After staging a 50 percent rally between February and March, oil prices have bounced around, moving up or down on a given day depending on the news cycle.
The persistent glut and rising storage levels weigh on crude prices, but falling production levels provide some reason for optimism. On March 29, Federal Reserve Chair Janet Yellen struck a dovish note on interest rates, buoying stock markets around the world and sparking a rally in oil prices.
Most market analysts expect the crude oil markets to come into balance in 2016, with an eye on the second half of the year. One of the big unknowns is the pace of global oil demand growth. The slowing economy in China, in particular, has contributed to a much longer slump in prices than the markets anticipated.
But Credit Suisse says that market analysts and oil traders are too gloomy. Global demand growth dropped to a 1.2 percent annual growth rate in the fourth quarter of 2015, down from 2 percent earlier in the year. That fueled worries of a worldwide economic slowdown, particularly in January and February of this year. Credit Suisse sees that as a fleeting phenomenon rather than a sign of an extended slowdown.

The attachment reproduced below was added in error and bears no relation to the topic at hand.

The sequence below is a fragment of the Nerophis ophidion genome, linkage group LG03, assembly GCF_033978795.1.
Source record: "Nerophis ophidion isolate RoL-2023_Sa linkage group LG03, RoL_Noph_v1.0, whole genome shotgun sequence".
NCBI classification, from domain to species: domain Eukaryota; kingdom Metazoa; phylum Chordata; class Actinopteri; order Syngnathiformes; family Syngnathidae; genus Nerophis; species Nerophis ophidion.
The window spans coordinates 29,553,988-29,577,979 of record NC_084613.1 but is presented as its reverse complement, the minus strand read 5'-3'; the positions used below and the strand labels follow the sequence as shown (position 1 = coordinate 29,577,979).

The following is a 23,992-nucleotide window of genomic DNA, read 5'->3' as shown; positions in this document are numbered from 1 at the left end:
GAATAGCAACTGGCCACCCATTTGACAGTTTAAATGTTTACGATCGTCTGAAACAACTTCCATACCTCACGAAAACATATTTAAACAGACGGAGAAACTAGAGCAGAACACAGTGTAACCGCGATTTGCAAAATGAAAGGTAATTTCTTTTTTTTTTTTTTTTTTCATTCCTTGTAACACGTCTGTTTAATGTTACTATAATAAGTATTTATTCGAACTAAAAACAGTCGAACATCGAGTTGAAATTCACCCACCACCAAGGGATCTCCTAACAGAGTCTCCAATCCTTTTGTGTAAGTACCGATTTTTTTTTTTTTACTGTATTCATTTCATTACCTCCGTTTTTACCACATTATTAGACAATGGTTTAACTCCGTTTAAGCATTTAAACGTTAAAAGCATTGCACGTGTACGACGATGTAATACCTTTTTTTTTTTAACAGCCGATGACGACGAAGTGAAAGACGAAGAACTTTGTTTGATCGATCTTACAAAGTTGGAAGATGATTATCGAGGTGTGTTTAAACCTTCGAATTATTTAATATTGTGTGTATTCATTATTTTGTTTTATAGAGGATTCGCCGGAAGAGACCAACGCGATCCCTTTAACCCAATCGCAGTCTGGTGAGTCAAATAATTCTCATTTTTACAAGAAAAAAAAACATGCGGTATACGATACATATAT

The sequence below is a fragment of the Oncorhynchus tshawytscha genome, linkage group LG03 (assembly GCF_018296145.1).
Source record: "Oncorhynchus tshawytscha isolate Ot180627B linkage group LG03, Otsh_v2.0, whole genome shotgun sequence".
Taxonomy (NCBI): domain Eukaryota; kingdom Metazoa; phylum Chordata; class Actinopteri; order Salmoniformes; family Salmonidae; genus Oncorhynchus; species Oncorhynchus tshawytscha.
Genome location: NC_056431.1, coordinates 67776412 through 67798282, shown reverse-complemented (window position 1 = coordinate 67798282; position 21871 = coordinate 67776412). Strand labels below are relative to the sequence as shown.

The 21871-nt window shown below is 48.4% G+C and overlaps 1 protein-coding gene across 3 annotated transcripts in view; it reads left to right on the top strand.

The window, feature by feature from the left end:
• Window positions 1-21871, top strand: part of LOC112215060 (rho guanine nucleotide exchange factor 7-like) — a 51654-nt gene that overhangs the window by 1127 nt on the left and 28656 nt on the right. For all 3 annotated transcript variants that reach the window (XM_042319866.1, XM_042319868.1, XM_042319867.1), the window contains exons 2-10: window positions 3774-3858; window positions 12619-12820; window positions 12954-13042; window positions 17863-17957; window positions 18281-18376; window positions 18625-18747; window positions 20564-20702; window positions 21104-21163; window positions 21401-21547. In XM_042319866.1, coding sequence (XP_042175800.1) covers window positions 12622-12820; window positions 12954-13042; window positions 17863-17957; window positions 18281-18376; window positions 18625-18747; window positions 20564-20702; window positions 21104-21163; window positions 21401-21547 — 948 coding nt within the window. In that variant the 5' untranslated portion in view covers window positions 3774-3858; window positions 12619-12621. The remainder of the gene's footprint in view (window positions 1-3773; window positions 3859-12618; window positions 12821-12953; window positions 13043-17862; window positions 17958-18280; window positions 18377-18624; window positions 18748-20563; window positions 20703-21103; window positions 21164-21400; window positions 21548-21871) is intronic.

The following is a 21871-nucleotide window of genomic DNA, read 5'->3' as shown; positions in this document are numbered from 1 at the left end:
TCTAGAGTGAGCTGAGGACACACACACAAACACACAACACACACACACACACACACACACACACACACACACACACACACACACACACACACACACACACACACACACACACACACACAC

The bank is predicting oil prices hit $50 per barrel as soon as May on the back of rising demand. “Oil demand growth is alive and well,” Jan Stuart, an economist with Credit Suisse Group AG Global Energy, wrote in a recent report. “We think that with hindsight this winter will look like a dip in an otherwise still unfolding fairly strong growth trend that is partly fueled by the ongoing economic recovery of in North America and Europe and longer standing trends across key emerging market economies.”
Credit Suisse points to a pickup in demand in February in the U.S., Brazil, India, South Korea, and China. As a result, we could see $50 oil within a month or two.
The forecast stands in stark contrast to some other analysts. Barclays, for example, sees the potential for oil prices to fall back to the low-$30s in the short run as speculators start to retreat from their recent buildup in bullish positions.
By Charles Kennedy of Oilprice.com